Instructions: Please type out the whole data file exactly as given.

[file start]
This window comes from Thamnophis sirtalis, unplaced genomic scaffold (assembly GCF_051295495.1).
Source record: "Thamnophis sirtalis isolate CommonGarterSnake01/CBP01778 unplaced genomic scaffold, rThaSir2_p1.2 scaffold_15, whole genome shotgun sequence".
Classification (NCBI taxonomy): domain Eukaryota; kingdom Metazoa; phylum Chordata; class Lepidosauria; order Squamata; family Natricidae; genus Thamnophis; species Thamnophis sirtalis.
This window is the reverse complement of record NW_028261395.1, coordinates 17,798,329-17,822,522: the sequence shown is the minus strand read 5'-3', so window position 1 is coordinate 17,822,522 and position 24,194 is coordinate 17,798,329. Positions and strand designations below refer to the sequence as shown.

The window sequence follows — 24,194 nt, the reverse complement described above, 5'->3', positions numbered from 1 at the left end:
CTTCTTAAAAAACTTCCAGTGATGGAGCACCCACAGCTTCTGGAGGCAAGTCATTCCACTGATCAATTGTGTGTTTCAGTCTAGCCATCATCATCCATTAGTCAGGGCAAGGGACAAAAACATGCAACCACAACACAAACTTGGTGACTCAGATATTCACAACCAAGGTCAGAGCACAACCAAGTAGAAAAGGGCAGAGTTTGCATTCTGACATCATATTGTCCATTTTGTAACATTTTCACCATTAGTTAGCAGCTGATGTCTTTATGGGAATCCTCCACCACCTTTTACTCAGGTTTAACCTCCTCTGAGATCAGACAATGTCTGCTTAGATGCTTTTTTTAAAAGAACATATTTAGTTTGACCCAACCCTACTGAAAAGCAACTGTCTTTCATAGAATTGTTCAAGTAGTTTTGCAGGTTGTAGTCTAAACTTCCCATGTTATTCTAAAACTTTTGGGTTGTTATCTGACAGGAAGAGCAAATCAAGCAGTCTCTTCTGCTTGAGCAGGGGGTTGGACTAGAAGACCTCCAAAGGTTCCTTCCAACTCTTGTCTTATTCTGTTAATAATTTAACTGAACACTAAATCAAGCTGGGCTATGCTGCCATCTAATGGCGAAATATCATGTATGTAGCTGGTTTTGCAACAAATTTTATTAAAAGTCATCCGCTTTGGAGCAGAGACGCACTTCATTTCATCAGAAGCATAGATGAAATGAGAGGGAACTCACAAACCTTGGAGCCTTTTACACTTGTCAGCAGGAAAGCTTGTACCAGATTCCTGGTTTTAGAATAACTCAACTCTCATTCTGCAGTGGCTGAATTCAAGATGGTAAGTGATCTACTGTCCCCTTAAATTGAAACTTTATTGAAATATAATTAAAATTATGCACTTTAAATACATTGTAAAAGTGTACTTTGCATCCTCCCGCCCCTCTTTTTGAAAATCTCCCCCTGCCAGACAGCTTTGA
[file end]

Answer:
This window comes from Thamnophis sirtalis, unplaced genomic scaffold (assembly GCF_051295495.1).
Source record: "Thamnophis sirtalis isolate CommonGarterSnake01/CBP01778 unplaced genomic scaffold, rThaSir2_p1.2 scaffold_15, whole genome shotgun sequence".
Classification (NCBI taxonomy): domain Eukaryota; kingdom Metazoa; phylum Chordata; class Lepidosauria; order Squamata; family Natricidae; genus Thamnophis; species Thamnophis sirtalis.
This window is the reverse complement of record NW_028261395.1, coordinates 17,798,329-17,822,522: the sequence shown is the minus strand read 5'-3', so window position 1 is coordinate 17,822,522 and position 24,194 is coordinate 17,798,329. Positions and strand designations below refer to the sequence as shown.

The window sequence follows — 24,194 nt, the reverse complement described above, 5'->3', positions numbered from 1 at the left end:
CTTCTTAAAAAACTTCCAGTGATGGAGCACCCACAGCTTCTGGAGGCAAGTCATTCCACTGATCAATTGTGTGTTTCAGTCTAGCCATCATCATCCATTAGTCAGGGCAAGGGACAAAAACATGCAACCACAACACAAACTTGGTGACTCAGATATTCACAACCAAGGTCAGAGCACAACCAAGTAGAAAAGGGCAGAGTTTGCATTCTGACATCATATTGTCCATTTTGTAACATTTTCACCATTAGTTAGCAGCTGATGTCTTTATGGGAATCCTCCACCACCTTTTACTCAGGTTTAACCTCCTCTGAGATCAGACAATGTCTGCTTAGATGCTTTTTTTAAAAGAACATATTTAGTTTGACCCAACCCTACTGAAAAGCAACTGTCTTTCATAGAATTGTTCAAGTAGTTTTGCAGGTTGTAGTCTAAACTTCCCATGTTATTCTAAAACTTTTGGGTTGTTATCTGACAGGAAGAGCAAATCAAGCAGTCTCTTCTGCTTGAGCAGGGGGTTGGACTAGAAGACCTCCAAAGGTTCCTTCCAACTCTTGTCTTATTCTGTTAATAATTTAACTGAACACTAAATCAAGCTGGGCTATGCTGCCATCTAATGGCGAAATATCATGTATGTAGCTGGTTTTGCAACAAATTTTATTAAAAGTCATCCGCTTTGGAGCAGAGACGCACTTCATTTCATCAGAAGCATAGATGAAATGAGAGGGAACTCACAAACCTTGGAGCCTTTTACACTTGTCAGCAGGAAAGCTTGTACCAGATTCCTGGTTTTAGAATAACTCAACTCTCATTCTGCAGTGGCTGAATTCAAGATGGTAAGTGATCTACTGTCCCCTTAAATTGAAACTTTATTGAAATATAATTAAAATTATGCACTTTAAATACATTGTAAAAGTGTACTTTGCATCCTCCCGCCCCTCTTTTTGAAAATCTCCCCCTGCCAGACAGCTTTGA